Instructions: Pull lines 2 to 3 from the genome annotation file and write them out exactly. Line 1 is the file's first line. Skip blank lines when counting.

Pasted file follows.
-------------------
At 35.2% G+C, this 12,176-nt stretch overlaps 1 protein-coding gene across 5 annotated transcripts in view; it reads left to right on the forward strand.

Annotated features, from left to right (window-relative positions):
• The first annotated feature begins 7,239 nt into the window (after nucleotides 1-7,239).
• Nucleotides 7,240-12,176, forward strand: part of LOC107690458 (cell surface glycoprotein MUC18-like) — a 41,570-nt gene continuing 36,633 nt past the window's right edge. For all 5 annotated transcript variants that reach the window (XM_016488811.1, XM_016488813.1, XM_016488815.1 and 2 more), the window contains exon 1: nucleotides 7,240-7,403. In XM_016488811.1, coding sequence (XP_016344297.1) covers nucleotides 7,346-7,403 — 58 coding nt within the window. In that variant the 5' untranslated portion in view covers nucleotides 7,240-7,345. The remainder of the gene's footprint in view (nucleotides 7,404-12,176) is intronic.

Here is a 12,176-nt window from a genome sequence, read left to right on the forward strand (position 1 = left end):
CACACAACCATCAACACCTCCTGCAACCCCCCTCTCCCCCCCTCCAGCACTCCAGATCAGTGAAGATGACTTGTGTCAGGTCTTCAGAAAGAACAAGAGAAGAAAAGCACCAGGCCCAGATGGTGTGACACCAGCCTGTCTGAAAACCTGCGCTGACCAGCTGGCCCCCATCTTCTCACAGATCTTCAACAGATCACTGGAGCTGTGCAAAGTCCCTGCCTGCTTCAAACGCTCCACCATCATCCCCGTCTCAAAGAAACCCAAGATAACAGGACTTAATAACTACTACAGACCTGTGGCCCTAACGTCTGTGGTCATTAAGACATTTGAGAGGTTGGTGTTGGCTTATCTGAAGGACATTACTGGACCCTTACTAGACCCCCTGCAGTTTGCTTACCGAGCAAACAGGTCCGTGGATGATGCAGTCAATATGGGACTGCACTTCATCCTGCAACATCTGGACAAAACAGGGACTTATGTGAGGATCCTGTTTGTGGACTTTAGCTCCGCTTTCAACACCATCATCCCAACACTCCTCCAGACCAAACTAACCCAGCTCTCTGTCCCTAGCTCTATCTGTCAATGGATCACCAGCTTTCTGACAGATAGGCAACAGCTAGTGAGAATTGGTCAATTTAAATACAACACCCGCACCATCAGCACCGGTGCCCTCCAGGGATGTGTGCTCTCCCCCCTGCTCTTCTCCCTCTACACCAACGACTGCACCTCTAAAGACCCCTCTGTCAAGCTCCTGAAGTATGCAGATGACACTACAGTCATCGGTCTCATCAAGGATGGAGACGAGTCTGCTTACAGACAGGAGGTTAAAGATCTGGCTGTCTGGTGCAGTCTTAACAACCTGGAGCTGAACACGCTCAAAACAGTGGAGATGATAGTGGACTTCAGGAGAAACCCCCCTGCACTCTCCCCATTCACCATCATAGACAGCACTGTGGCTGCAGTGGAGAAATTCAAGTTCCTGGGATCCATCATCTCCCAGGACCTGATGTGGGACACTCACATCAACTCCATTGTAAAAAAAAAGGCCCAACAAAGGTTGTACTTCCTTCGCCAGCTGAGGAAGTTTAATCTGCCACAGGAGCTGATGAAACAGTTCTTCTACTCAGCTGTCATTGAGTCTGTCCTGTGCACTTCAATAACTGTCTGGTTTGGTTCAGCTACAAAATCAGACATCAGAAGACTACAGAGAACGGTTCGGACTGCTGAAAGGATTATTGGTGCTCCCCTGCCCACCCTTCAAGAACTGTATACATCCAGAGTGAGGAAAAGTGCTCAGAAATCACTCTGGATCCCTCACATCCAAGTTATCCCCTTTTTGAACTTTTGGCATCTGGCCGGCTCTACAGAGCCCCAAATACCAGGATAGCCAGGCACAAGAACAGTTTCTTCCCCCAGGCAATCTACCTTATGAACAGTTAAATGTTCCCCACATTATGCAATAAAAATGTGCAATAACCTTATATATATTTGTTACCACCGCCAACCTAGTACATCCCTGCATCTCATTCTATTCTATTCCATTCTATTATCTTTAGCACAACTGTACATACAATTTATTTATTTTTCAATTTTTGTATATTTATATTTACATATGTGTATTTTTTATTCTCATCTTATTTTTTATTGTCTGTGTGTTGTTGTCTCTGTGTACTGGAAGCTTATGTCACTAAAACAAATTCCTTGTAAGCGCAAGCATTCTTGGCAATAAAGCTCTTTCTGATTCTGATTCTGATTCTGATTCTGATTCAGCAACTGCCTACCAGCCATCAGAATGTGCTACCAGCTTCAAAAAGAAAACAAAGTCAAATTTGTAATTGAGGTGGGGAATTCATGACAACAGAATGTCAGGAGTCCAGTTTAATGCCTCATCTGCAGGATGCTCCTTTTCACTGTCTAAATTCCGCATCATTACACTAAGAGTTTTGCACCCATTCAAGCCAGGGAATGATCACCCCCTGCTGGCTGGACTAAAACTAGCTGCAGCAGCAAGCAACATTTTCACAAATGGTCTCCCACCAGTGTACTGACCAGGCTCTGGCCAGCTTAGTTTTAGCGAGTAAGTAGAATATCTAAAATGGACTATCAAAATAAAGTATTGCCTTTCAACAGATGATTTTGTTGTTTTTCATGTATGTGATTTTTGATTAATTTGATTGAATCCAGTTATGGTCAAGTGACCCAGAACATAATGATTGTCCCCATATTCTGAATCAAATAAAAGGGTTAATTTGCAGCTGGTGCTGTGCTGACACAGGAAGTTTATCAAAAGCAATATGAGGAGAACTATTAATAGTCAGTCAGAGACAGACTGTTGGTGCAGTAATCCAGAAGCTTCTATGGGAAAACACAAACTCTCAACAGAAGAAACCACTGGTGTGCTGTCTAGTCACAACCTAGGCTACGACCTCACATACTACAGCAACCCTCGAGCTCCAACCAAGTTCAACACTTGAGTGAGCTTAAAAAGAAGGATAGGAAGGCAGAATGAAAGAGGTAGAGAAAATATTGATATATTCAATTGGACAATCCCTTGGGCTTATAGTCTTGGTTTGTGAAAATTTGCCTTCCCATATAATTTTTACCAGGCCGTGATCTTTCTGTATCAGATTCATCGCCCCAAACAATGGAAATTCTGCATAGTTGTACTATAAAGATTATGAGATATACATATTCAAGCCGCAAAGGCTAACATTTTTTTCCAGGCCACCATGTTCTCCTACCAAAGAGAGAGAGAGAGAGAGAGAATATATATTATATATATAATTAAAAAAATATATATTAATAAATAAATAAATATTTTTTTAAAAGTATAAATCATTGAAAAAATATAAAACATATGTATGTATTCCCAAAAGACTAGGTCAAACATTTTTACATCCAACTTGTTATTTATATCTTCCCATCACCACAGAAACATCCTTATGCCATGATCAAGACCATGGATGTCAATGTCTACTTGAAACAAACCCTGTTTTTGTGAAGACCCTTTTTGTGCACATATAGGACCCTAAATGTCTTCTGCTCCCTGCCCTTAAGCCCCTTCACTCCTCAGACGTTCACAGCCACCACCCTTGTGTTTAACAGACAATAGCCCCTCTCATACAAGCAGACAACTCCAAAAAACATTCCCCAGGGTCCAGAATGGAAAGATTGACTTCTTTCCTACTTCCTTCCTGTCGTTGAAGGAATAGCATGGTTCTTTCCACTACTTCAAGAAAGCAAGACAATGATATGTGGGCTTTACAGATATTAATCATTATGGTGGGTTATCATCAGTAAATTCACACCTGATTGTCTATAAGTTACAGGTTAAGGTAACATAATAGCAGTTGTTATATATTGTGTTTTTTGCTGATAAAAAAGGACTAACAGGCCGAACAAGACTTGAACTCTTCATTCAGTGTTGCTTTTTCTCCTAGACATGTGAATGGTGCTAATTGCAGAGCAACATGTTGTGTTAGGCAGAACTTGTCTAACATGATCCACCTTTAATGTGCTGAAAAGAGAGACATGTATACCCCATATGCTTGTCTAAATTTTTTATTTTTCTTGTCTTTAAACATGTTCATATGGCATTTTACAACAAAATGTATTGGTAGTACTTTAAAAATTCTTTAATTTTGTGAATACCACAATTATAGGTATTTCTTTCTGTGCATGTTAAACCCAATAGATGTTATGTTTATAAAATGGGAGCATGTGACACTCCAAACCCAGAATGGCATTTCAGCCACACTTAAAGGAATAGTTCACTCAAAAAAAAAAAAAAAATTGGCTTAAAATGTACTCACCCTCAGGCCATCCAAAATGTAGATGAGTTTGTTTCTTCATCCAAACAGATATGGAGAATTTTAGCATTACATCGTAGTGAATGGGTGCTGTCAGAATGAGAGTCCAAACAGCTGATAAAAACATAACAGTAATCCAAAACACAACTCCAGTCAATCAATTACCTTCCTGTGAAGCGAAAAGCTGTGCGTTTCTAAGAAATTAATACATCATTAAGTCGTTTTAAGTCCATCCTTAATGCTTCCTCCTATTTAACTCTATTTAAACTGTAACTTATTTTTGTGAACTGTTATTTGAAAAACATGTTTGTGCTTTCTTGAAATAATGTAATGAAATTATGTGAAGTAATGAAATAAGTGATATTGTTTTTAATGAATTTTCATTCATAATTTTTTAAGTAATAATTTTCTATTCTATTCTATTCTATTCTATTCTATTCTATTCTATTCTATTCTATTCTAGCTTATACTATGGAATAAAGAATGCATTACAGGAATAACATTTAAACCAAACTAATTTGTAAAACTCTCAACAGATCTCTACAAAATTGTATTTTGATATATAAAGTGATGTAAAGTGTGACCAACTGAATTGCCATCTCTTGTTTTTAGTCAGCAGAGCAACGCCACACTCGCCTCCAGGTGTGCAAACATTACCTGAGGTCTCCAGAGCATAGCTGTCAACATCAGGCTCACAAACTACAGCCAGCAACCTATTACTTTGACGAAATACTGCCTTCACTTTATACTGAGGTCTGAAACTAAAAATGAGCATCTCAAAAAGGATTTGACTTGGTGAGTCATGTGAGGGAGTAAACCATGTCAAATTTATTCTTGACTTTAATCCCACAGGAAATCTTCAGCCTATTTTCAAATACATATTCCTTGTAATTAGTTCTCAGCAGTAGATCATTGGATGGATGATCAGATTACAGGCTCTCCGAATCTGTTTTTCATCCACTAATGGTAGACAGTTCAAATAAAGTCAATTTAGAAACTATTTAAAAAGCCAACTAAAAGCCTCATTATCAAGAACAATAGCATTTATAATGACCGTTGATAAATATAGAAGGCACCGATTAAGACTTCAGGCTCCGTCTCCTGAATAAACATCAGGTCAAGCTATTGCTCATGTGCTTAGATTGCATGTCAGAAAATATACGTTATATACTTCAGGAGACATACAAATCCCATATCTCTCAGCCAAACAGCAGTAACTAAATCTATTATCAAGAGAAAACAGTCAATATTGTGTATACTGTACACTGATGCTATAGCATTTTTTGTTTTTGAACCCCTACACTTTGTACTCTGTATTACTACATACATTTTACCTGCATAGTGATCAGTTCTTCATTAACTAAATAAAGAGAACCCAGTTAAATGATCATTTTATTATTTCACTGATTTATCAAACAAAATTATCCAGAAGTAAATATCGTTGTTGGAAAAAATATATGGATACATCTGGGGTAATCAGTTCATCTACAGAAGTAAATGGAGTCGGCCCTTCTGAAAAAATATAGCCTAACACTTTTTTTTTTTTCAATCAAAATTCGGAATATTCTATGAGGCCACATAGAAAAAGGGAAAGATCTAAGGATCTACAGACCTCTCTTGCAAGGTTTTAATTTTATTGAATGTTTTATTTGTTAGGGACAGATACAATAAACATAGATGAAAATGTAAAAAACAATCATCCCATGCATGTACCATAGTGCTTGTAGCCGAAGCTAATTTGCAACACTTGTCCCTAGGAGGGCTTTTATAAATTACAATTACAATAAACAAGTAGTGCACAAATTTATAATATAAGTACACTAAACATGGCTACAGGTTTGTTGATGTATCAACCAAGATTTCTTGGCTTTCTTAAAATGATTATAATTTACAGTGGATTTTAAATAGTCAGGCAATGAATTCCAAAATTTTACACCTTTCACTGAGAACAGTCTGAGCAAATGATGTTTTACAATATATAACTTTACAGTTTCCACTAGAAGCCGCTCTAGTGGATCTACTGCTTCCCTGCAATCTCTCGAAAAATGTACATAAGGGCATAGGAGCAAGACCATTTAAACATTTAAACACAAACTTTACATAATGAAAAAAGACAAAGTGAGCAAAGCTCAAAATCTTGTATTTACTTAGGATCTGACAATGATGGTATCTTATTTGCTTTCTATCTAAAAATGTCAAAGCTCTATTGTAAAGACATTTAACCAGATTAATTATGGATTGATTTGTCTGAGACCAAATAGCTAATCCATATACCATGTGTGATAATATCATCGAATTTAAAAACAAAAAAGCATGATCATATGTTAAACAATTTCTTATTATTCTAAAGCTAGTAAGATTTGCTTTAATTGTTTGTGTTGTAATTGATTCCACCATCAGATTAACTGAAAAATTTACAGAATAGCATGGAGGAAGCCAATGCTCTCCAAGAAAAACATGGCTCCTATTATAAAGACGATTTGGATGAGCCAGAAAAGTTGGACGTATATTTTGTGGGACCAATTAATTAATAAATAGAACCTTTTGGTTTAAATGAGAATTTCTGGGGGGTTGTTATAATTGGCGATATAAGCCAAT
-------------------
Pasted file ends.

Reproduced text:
Annotated features, from left to right (window-relative positions):
• The first annotated feature begins 7,239 nt into the window (after nucleotides 1-7,239).